3D and Surface/Terrain
Prepared by:
George McLeod
With support from:
NSF DUE-0903270
in partnership with:
Geospatial Technician Education Through Virginia’s Community Colleges (GTEVCC)
Digital Terrain Models
• A digital terrain model is a model providing a
representation of a terrain relief on the basis
of a finite set of sampled data
• Terrain data refers to measures of elevation at
a set of points V of the domain plus possibly a
set E of non-crossing line segments with
endpoints in V
Data Sampling
• Regular
• Irregular
Sampling effects resolution
Our three Primary terrain Models
• Digital Elevation Models (DEMS) – aka Regular
Square Grids (RSGs)
• Triangulated Irregular Networks (TINS) – aka
Polyhedral terrain models
• Contour Maps – aka “topo” maps
The Data…
(LIght Detection And Ranging)
Introduction to the Data
• Terrain mapping
• Land surface is 3-D
• Elevation data or
z-data is treated as a
cell value or a point
data attribute rather
than as a coordinate.
• Digital Elevation Model (DEM)
– Gridded array of elevation points obtained from a
variety sampling methods
A constant function can be associated with each
square (i.e., a constant elevation value). This is called
a stepped model (it presents discontinuity steps
along the edges of the squares)
• The function defined on each square can also be
a bilinear function interpolating all four elevation
points corresponding to the vertices of the
• Triangulated Irregular Network (TIN)
– Series of non-overlapping triangles
– Elevation values are stored at nodes
– Sources: DEMs, surveyed elevation points, contour
lines, and breaklines
– Breaklines are line features
that represent changes of
the land surface such as
streams, shorelines, ridges,
and roads
• Example of a TIN based on irregularly
distributed data
Data for Terrain Mapping and Analysis
• Triangulated Irregular Network (TIN)
– Not every point in DEM is used
– Only points most important
– VIP (Very Important Points) algorithm
– Maximum z-tolerance algorithm
– Delaunay triangulation: all nodes are connected to
their nearest neighbor to form triangles which are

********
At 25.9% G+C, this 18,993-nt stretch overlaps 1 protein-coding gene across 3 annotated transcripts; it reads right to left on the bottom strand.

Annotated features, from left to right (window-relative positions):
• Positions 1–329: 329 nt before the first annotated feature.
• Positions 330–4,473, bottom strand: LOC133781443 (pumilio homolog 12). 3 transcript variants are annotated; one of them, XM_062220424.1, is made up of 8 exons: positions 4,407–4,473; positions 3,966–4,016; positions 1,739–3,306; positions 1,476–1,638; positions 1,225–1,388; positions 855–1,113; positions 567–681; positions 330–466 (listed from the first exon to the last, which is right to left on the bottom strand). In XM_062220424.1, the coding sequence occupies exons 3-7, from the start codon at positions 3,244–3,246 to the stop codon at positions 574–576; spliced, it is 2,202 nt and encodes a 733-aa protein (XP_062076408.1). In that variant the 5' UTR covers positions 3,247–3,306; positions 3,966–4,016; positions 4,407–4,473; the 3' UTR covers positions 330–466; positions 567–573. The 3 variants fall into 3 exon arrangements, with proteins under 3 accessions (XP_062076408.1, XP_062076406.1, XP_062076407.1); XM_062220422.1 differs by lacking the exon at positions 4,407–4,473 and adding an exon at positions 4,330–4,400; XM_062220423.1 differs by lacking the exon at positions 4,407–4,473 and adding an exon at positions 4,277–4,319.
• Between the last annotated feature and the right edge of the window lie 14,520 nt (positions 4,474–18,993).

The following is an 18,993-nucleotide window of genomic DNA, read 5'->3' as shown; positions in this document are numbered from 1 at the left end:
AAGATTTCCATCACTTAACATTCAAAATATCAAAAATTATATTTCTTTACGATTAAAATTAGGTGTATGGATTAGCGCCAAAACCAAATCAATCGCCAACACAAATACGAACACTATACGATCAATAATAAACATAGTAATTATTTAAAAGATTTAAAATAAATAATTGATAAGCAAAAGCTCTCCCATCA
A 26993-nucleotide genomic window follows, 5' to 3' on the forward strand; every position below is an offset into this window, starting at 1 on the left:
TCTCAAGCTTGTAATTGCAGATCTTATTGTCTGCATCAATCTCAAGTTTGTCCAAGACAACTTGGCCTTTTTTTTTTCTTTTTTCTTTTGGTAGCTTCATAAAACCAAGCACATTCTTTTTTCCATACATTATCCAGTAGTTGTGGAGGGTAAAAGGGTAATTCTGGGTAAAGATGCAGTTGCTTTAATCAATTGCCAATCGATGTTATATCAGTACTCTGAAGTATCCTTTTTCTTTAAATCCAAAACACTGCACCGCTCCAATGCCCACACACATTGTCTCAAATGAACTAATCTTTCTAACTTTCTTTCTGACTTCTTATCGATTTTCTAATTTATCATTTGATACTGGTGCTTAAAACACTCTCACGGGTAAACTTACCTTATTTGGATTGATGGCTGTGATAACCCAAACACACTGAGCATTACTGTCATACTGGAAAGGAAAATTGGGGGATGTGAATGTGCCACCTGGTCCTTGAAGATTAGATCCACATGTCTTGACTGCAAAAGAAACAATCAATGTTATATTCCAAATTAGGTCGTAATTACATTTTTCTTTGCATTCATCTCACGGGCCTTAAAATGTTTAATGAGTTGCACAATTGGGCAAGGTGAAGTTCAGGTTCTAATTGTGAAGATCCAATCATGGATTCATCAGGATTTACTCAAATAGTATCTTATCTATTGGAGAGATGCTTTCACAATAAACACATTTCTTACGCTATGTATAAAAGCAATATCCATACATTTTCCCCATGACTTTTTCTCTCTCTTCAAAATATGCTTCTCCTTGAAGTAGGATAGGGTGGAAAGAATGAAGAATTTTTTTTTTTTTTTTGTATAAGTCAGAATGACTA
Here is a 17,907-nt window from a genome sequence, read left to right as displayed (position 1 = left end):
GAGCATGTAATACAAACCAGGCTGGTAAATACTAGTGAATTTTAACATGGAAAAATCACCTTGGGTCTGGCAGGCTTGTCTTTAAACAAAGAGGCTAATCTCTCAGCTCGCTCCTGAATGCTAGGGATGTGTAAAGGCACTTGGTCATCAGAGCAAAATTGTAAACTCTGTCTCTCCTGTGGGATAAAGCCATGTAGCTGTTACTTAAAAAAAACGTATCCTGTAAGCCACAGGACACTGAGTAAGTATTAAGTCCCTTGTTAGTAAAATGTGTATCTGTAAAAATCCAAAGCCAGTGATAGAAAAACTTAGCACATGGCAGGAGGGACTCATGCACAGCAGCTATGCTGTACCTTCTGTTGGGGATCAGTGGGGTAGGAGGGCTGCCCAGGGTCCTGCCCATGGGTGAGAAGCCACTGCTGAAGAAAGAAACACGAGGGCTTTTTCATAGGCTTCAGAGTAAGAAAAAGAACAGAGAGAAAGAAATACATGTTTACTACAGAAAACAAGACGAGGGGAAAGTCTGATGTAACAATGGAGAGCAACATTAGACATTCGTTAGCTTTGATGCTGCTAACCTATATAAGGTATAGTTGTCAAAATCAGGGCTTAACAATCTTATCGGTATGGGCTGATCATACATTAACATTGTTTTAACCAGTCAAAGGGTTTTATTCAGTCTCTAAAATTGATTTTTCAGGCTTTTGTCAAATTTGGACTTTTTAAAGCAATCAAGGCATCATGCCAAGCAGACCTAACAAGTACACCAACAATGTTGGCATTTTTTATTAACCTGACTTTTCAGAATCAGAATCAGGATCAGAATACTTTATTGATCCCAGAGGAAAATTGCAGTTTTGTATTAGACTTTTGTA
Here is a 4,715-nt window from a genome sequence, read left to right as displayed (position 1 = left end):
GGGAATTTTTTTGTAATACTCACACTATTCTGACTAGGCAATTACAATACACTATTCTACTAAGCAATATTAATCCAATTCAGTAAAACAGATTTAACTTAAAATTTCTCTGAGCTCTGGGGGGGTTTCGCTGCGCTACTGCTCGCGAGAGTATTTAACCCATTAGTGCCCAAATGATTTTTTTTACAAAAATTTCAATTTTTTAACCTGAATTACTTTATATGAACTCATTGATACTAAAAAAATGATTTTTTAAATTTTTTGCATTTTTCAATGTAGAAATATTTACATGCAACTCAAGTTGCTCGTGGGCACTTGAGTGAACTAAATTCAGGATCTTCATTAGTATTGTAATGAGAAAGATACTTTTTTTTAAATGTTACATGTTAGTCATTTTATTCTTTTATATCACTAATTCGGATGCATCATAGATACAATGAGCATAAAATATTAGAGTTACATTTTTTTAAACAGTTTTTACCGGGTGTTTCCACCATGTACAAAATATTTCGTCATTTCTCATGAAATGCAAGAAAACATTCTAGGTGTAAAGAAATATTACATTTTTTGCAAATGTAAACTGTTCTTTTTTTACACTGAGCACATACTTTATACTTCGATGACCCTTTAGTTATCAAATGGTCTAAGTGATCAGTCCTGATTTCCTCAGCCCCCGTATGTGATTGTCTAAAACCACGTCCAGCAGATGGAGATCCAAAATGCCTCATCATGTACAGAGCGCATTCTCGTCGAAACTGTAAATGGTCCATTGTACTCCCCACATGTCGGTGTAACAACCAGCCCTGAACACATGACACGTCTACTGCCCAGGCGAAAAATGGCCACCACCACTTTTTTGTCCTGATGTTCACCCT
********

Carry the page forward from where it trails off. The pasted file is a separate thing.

as equi-angular as possible.
Tins vs. Grids
• Needs larger storage capacity
• Needs smaller storage capacity
• Computationally difficult
• Computationally simpler
• Flexibility of data sources
• Fixed with a given cell size
• Can add points
• Cannot add sample points
• Better display
• Raster display
• More efficient
• Less efficient
Contour Mapping
• Contouring is most common
method for terrain mapping
• Contour lines connect points
of equal elevation (isolines)
• Contour intervals represent the
vertical distance between
contour lines.
• Arrangement of contour lines
reflect topography
Digital Contour Maps
Contours are usually available as sequences of points
A line interpolating points of a contour can be obtained in different ways
Examples: polygonal chains, or lines described by higher order equations
Digital Contour Maps: properties
They are easily drawn on paper
They are very intuitive for humans
They are not good for complex
automated terrain analysis
Contour Profile Mapping
• Vertical profile shows changes in elevation along a line, such as a hiking
trail, road or stream.
Cartographic Terrain Mapping
Hill shading is also known as a shaded relief or simply shading
Attempts to simulate how the terrain looks with the interaction between sunlight
and surface features.
Helps viewers recognize the shape of land-form features on a map.
• Four factors control the visual effect of hillshading
– Sun’s azimuth is direction of incoming light (0 to
– The sun’s altitude from horizon (0-90°)
– Surface slope (0-90°)
– Surface aspect (0 to 360°)
Hypsometric Tinting
Hypsometric tinting
– Applies different color symbols to represent elevation or depth zones.
Methods of Analysis
Slope measures the rate of change of elevation at a surface location
Aspect is the directional measure of the slope (degrees- 4 or 8 directions)
Hillshade, refer to previous slides
Line of sight refers to the straight line visibility from an observer to a feature
Viewshed analysis refers to the areas of the land surface that are visible
from an observation point or points.
Watershed analysis refers to an area that drains water and other substances
to a common outlet.
Area and volume calculations
Connectivity Function Example:
Viewshed Analysis
Image Source: Chrisman, Nicholas.(2002). 2nd Ed. Exploring Geographic Information Systems. p 198. fig. 8-14
Line of Sight Analysis
Setting a hypothetical light source and calculating the illumination values for each
cell in relation to neighboring cells. It can greatly enhance the visualization of a
surface for analysis or graphical display.
Azimuth 315°, altitude 45°
Viewshed identifies the cells in an input raster that can be seen from one
or more observation points or lines.
It is useful for finding the visibility. For instance, finding a well-exposed
places for communication towers
hillshaded DEM as background
Surface Area and Volume
Application: Environmental Impact Analysis
3D landscape model impact on natural beauty
Application - Flood Risk
3D height data changing water levels-danger areas
The 3rd Dimension: Height Analysis – combining
several methods together
Hill shading
Spot height symbols
Cliff & slope symbols
Viewpoint symbols
3D Terrain Analysis: Summation
• GIS does not always provide exact answers to
problems, but by identifying trends based on
geography, GIS can reveal patterns that can
help us make informed decisions.
• A GIS can improve decision-making; it cannot
make decisions for us.

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